Two years ago the government sought an economic fix for Rakhine by luring private investment to the conflict-wracked state, but big-dollar pledges have failed to materialise.
By KYAW LIN HTOON | FRONTIER
TWO years ago, while outrage over alleged atrocities against the Rohingya was rippling across the world, Myanmar’s top tycoons took to the stage in a grand donation ceremony in Nay Pyi Taw overseen by State Counsellor Daw Aung San Suu Kyi. The businessmen, who included U Aung Ko Win of KBZ Group, Mr Steven Law of Asia World, U Zaw Zaw of Max Myanmar, U Khin Shwe of Zaykabar and U Chit Khine of Eden, together pledged K16.7 billion at the event on October 20, 2017.
The money was to go towards the newly minted Union Enterprise for Humanitarian Assistance, Resettlement and Development in Rakhine, a public-private venture with the objectives of providing humanitarian aid, resettling refugees and spurring economic development in Rakhine State. But Aung San Suu Kyi, who chairs UEHRD, wasn’t just asking for charity. At the Nay Pyi Taw event, she asked the tycoons, whom she had collectively lambasted as military “cronies” when she was a dissident, to invest in the state.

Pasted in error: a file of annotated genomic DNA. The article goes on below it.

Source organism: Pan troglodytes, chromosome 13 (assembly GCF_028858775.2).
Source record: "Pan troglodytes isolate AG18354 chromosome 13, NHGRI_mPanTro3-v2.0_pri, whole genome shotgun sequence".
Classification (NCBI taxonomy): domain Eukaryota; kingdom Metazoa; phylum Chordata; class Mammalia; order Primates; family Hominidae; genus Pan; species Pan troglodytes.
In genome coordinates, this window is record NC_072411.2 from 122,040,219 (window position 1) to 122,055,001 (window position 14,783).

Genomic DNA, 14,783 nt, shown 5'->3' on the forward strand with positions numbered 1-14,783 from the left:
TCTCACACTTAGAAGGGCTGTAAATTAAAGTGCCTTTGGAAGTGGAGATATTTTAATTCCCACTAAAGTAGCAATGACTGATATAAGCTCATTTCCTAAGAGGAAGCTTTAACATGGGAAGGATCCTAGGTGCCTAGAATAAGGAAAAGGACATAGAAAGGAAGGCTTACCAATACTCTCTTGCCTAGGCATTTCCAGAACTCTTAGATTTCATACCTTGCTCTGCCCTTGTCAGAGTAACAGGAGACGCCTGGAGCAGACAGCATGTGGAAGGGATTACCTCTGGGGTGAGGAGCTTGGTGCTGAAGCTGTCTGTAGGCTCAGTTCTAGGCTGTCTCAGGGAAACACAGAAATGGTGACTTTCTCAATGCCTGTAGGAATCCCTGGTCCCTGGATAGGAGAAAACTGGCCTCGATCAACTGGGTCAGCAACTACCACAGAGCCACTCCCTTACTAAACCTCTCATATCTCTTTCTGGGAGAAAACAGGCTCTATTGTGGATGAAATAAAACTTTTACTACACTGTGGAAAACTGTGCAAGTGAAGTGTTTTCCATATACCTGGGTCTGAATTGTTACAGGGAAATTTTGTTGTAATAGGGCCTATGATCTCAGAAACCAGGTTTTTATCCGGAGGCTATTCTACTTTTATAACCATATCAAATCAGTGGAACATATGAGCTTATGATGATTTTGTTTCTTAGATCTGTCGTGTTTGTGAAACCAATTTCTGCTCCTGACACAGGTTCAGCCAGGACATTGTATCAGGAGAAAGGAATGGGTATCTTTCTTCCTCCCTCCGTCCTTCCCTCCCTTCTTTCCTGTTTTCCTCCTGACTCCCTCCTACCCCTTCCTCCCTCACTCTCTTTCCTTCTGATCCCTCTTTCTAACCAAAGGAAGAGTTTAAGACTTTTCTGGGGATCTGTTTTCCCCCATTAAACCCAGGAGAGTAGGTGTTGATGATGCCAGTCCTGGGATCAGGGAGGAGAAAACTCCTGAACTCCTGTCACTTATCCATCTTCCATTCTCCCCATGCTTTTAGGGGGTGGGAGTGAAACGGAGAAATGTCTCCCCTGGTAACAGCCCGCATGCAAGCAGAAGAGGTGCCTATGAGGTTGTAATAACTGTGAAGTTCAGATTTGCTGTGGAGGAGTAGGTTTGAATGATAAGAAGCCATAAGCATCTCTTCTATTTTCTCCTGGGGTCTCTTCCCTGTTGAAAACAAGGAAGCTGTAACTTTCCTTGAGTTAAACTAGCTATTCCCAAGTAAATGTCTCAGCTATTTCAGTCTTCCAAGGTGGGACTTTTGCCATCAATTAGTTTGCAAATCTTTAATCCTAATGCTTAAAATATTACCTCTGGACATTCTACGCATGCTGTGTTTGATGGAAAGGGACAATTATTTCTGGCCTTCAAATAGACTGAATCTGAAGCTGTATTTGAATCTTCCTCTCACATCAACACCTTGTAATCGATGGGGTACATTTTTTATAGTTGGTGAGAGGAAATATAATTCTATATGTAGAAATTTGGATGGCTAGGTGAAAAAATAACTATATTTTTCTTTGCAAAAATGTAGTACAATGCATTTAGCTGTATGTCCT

The business community seemed receptive at first. The Union of Myanmar Federation of Chambers of Commerce and Industry convened nine sectoral task forces to assist UEHRD in areas ranging from micro loans to tourism to the development of economic zones, and several privately funded, Rakhine-focused initiatives were floated. One was the Rakhine Agribusiness Public Co Ltd., brainchild of the Myanmar Rice Federation and the Myanmar Agribusiness Public Corporation, or MAPCO.